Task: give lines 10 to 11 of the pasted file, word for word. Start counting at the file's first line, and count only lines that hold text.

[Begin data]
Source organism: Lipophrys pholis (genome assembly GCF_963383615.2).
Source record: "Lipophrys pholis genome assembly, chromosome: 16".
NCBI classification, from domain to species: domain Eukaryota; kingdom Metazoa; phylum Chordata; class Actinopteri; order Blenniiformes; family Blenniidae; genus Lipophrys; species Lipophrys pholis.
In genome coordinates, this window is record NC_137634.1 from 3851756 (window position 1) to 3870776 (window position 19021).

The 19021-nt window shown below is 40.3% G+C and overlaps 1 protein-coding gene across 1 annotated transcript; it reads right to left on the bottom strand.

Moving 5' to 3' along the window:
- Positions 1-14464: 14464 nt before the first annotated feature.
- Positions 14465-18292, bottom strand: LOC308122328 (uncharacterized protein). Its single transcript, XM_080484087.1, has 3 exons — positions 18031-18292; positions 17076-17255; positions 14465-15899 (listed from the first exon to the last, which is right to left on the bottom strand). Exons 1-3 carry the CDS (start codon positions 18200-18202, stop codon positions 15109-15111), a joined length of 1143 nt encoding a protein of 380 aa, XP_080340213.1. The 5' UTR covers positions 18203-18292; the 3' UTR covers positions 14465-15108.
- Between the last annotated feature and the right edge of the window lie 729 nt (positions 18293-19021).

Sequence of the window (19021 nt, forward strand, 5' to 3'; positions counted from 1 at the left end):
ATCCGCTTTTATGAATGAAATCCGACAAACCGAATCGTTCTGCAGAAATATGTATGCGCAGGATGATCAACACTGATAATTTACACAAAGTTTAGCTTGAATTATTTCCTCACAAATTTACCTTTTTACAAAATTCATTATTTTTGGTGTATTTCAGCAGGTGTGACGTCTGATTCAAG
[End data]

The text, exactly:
Sequence of the window (19021 nt, forward strand, 5' to 3'; positions counted from 1 at the left end):
ATCCGCTTTTATGAATGAAATCCGACAAACCGAATCGTTCTGCAGAAATATGTATGCGCAGGATGATCAACACTGATAATTTACACAAAGTTTAGCTTGAATTATTTCCTCACAAATTTACCTTTTTACAAAATTCATTATTTTTGGTGTATTTCAGCAGGTGTGACGTCTGATTCAAG